Film morphology

Blend morphology is one of the key factors in affecting device performances. Atomic force microscopy (AFM) technology was firstly utilized to study the upper surface topographies. For a preferred blend morphology, bicontinuous interpenetrating networks and nanoscale phase separations are required. From the AFM images (Fig. 4a and Supplementary Fig. 15), the above requirements could be fulfilled for all four blends, and uniform surfaces with nanofiber-like feature were presented. However, different morphology features could also be observed. Comparing PM6:BO-4Cl and PM6:BTP-S7 blends, more slender and dense fibers could be observed in PM6:BTP-S7 blend, possibly due to the molecular aggregation behavior from NC-2F. Although BTP-S8 and BTP-S9 had the same two terminals, the morphology of PM6:BTP-S8 blend resembled to that of PM6:BTP-S7 with more slender and dense fibers, while more obvious phase separation behavior was presented in PM6:BTP-S9 blend, indicating the length of the alkyl side chain could affect the phase separation behavior.

Fig. 4: Morphological characterization for films.
figure4

a AFM height images of PM6:BO-4Cl, PM6:BTP-S7, PM6:BTP-S8, and PM6:BTP-S9 blends. b 2D GIWAXS images of relevant blends. c 1D intensity profiles of BO-4Cl, BTP-S7, BTP-S8, and BTP-S9 neat films. d 1D intensity profiles of relevant blends. e The intensity profiles along qr axis of relevant blends, extracted from 2D GISAXS data.

To further study the crystallinity, molecular packing and orientation in films, grazing-incidence wide-angle X-ray scattering (GIWAXS) characterization was performed. For neat acceptor films (Fig. 4c and Supplementary Fig. 16), a dominant π–π stacking peak at q = 1.75 Å−1 (d = 3.59 Å) was presented for BTP-S7, BTP-S8, and BTP-S9 in the out-of-plane (OOP) direction, but at q = 1.77 Å−1 (d = 3.55 Å) for BO-4Cl. In the in-plane (IP) direction, a lamellar peak at q = 0.39 Å−1 (d = 16.10 Å) was observed for BO-4Cl, BTP-S8 and BTP-S9, but at q = 0.37 Å−1 (d = 16.97 Å) for BTP-S7. All four electron acceptors showed face-on orientations. For PM6:NFA blends (Fig. 4d), all four blends showed a lamellar peak at q = 0.30 Å−1 (d = 20.93 Å) from polymer donor PM6 in the OOP direction. However, the lamellar peaks of acceptors in the IP direction also moved to q = 0.30 Å−1, under the influences of polymer donor PM6, indicating strong influence of PM6 on the molecular packing of NFAs. In addition, a backbone ordering peak at q = 0.40 Å−1 (d = 15.70 Å) in the IP direction appeared for the PM6:BTP-S9 blend. As for the (010) π–π stacking peak, it was located at q = 1.73 Å−1 (d = 3.63 Å) for both PM6:BTP-S7 and PM6:BTP-S8 blends, but at q = 1.74 Å−1 (d = 3.61 Å) for PM6:BO-4Cl blend and q = 1.75 Å−1 (d = 3.59 Å) for PM6:BTP-S9 blend. Above distinct features of molecular packing from the acceptors in the blends might also reveal the molecular packing information in the single crystals of relevant NFAs, as demonstrated in previous works39,44. Comparing with neat acceptor films, only PM6:BTP-S9 blend could maintain the position of π–π stacking peak as that of neat acceptor, after introducing polymer donor PM6, while the other three blends would all be affected. Thus, the tightest π–π stacking was achieved in PM6:BTP-S9 blend, and the retention of the pristine NFA crystalline structure indicates more pure phase in blend. Besides, higher crystallinity was also observed in PM6:BTP-S9 blend, than those in PM6:BTP-S7 and PM6:BTP-S8 blends. Thereby, the tighter molecular packing and higher crystallinity enabled PM6:BTP-S9 blend possessing the highest electron mobility among the four blends as shown above.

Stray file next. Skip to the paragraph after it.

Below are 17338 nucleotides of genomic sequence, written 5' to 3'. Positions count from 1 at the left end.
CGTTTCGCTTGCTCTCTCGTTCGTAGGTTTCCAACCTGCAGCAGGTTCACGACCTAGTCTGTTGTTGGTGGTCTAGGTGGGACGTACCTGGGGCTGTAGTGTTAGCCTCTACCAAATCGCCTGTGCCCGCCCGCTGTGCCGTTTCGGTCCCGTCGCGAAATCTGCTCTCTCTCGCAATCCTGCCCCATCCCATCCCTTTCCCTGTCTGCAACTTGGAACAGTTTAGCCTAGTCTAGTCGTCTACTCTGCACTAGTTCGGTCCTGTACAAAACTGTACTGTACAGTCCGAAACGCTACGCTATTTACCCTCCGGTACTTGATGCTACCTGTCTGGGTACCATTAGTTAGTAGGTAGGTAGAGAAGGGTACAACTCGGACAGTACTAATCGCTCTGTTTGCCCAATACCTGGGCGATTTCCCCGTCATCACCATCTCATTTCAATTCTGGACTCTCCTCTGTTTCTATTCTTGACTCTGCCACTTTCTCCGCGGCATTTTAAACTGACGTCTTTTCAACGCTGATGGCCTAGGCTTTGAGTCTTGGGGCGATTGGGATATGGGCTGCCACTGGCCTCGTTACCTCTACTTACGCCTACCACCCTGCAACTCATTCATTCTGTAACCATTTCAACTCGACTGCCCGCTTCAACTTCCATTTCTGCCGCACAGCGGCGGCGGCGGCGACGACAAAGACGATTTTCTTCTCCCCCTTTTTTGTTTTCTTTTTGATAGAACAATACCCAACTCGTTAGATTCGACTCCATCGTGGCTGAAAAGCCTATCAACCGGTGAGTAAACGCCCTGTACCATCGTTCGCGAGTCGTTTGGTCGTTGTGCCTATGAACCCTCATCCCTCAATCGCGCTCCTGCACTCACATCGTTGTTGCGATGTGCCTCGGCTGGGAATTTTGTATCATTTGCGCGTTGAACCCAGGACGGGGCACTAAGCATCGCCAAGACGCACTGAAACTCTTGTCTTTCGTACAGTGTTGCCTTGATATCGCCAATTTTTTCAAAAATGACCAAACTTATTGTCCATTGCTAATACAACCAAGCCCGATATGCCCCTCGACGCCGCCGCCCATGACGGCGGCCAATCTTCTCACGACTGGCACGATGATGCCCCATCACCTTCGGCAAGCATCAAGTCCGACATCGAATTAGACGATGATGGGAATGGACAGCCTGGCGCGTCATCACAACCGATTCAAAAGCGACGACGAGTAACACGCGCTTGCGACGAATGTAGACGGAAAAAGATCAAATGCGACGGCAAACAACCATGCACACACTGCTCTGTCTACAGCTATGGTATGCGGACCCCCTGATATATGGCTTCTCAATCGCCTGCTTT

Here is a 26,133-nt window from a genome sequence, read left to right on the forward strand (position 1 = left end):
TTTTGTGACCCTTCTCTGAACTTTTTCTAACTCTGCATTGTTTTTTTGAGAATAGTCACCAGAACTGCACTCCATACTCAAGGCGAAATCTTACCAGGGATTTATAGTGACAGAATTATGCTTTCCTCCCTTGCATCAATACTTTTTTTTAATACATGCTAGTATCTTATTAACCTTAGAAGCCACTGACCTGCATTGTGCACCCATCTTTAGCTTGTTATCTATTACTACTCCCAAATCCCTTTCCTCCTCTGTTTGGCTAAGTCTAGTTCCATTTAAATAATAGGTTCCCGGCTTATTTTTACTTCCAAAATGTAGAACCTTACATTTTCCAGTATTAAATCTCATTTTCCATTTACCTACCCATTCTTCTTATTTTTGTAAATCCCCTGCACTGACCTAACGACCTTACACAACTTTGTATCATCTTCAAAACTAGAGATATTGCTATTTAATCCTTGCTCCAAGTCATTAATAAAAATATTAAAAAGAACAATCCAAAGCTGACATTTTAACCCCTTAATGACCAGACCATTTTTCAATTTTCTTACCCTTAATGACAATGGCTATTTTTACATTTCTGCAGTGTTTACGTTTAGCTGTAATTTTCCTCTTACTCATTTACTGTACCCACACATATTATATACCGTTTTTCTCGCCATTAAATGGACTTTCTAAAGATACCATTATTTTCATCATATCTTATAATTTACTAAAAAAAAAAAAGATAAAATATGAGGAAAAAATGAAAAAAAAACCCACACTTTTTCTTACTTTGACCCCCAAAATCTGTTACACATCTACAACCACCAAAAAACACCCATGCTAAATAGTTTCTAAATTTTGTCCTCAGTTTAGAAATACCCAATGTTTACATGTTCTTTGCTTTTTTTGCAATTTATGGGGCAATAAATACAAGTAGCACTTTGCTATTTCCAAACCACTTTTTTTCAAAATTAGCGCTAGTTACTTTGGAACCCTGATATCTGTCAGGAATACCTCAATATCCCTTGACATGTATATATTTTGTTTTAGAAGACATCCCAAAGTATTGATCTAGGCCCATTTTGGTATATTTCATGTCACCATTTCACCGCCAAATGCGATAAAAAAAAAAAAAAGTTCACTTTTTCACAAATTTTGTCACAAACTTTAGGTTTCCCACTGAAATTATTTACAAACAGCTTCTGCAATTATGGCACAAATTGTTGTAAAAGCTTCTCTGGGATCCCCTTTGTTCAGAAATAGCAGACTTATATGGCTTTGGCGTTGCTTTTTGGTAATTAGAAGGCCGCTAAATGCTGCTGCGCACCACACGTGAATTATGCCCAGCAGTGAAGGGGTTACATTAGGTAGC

Different molecular aggregation behaviors presented in AFM images possibly led to different domain sizes. To quantify the domain sizes, grazing-incidence small-angle X-ray scattering (GISAXS) characterization was also performed. The results were displayed in Fig. 4e and Supplementary Fig. 17. It was found that the IP domain sizes of pure acceptor phases were 22, 30, 35 and 53 nm in PM6:BO-4Cl, PM6:BTP-S7, PM6:BTP-S8, and PM6:BTP-S9 blends, respectively. The results of domain sizes agreed well with the morphology observed in AFM images.

Hole transfer dynamics analysis

Photoinduced charge carrier dynamics is also crucial in determining the OPV efficiency. First, we used time-resolved photoluminescence spectroscopy (TRPL) to measure the lifetimes of neat NFA and PM6:NFA blend films (Supplementary Fig. 18). We found that all NFA films demonstrated a long exciton lifetime of ~1 ns (0.88 ns for BO-4Cl, 0.86 ns for BTP-S7, 0.92 ns for BTP-S8, 0.83 ns for BTP-S9). For the blend films, all four blend films showed a fast PL decay limited by instrument response, suggesting fast interfacial charge transfer. Therefore, we turn to ultrafast transient absorption spectroscopy (TAS) to examine the charge carrier behaviors in the blend films.